BY JESSE JACKSON
Presidential campaigns often turn raw. Politicians reach for sound
bites that bite. Often they gain by playing on fears, winning by
division, not by addition. In 2016, insult has become the coin of the
campaign, particularly in the Republican primaries. And too often the
enemy singled out has been Mexico and Mexicans.
Mexico has been burlesqued as a source of illegal immigrants, who are
slandered as rapists and criminals. Mexico is accused of taking our
factories abroad and Mexican immigrants of stealing our jobs at home.
Trumpets sound for building a wall across a 2,000-mile border, for
deporting millions of Mexicans living in America, for booting out the
Dreamers who were born here, and more.
We would be wise to step back and take a deep breath. Mexico isn’t our
backdoor; it is our next-door neighbor. One hundred million people live
in the 10 U.S. and Mexican states along the border region, and taken
together these form the equivalent of the fourth largest economy in the
world. Our ties with Mexico are deep, our peoples intertwined. They
should not be reduced to a sound bite or an insult.
Thirty-four million Mexicans and Mexican-Americans live in the United
States; about 22 million were born here. Every day, the U.S. and Mexico
exchange $1.4 billion in two-way trade. Mexico is our second largest
export market (after Canada). Mexico buys more U.S. goods than all of
the BRICS (Brazil, Russia, India, China and Singapore) combined, nearly
as much as the entire EU. Mexico is the third largest supplier of crude
oil to the U.S. It is the largest export market for U.S. refined
petroleum products and a growing market for our natural gas.
Cooperation between our two great countries is inescapable. We must
and do coordinate on transportation, on legal entry points, on
international organized crime, on trans-border infectious diseases and
trans-border environmental challenges. In recent years focus has
necessarily been placed on criminal activity — the flow of drugs coming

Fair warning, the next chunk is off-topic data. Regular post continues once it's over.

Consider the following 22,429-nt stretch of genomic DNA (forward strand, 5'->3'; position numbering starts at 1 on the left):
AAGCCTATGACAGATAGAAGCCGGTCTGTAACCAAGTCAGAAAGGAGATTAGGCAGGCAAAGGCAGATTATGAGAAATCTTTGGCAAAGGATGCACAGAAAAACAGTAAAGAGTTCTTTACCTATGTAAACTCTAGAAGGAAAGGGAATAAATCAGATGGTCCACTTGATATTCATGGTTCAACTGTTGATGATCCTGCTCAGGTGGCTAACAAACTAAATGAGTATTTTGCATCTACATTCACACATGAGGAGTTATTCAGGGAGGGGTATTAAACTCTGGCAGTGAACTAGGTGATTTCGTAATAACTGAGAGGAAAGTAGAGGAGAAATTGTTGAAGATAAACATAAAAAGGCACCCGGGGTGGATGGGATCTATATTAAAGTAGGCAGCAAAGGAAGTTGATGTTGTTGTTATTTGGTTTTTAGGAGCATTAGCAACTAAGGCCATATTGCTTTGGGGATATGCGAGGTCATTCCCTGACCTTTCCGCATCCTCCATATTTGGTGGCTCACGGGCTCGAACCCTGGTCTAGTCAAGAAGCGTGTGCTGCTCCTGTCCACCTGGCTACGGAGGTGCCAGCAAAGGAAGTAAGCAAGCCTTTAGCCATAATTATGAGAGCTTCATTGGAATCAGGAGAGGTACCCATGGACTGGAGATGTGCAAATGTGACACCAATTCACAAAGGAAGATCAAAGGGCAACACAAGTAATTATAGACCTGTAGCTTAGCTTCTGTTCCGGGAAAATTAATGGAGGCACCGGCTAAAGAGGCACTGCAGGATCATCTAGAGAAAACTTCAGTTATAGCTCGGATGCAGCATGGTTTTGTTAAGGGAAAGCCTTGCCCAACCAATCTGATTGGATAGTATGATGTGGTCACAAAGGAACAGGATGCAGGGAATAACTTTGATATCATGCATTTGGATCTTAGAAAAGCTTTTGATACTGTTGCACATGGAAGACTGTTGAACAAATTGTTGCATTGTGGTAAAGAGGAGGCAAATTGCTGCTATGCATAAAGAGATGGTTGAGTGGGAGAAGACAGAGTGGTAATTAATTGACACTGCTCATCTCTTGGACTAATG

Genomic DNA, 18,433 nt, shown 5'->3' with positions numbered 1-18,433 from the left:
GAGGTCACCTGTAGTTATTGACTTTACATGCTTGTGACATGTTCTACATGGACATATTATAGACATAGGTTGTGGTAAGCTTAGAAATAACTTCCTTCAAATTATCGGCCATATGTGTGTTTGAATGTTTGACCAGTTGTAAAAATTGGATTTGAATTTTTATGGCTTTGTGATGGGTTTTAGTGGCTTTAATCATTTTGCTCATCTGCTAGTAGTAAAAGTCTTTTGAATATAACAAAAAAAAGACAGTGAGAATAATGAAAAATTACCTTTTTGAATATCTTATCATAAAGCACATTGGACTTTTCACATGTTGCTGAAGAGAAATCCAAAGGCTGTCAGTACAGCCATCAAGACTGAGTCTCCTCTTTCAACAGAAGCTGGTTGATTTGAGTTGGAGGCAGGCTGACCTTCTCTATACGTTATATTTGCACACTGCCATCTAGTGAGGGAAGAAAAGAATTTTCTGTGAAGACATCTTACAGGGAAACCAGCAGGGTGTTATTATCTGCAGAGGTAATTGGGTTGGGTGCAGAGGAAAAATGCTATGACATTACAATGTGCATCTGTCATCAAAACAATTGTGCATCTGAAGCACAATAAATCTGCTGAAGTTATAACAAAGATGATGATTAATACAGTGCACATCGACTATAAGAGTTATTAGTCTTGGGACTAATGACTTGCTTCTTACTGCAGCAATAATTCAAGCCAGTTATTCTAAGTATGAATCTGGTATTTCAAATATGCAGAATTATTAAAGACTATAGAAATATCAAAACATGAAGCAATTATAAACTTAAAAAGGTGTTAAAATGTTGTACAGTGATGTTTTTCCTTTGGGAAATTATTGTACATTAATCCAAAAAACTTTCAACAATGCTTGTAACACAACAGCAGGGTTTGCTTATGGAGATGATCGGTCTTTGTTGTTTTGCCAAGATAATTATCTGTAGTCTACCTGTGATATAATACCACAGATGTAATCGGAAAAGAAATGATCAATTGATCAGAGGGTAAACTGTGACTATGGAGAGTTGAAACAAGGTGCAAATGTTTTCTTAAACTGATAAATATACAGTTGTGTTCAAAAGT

north and the flow of guns and contraband cash going south. We are the
biggest market for illegal drugs in the world. Our appetites feed the
criminal drug rings that threaten entire countries. We have an
obligation and a national interest in bolstering enforcement on both
sides of the border.
We don’t need a wall; we need a bridge. We are neighbors, bound
together by geography and by history. Now we hear all these fulminations
about undocumented workers. People don’t leave their homes on a lark.
They flee parched earth for green grass. For too long, we have exploited
Mexican workers on both sides of the border. They pick our fruit and
vegetables. They clean our houses. They fight and die in our wars,
hoping for a green card and a shot at an American dream. Mexicans didn’t
take our jobs to Mexico; U.S. corporations used NAFTA to take our jobs
to Mexico. Mexicans don’t seek subminimum wages here. U.S. employers
exploit the undocumented to pad their own pockets.
This furious debate about immigration is taking place as illegal
immigration has virtually disappeared due to the lack of jobs in the
U.S. The biggest flood of immigration came after NAFTA forced family
farmers in Mexico to compete with subsidized agribusiness in the U.S.
Many lost their lands and their livelihood and came north to survive. We
need economic policies that work for working people on both sides of the
border, not a policy of division and insult that allows employers to
keep exploiting workers in both countries.
America’s strength is its diversity. And our security is enhanced by
having close relations with our neighbors. American workers have every
reason to be angry about an economy that is rigged to work against them
and a politics that is corrupted by big money. But our Mexican neighbors
didn’t do that, and building a wall won’t change it. The politics of
insult ends up insulting us.
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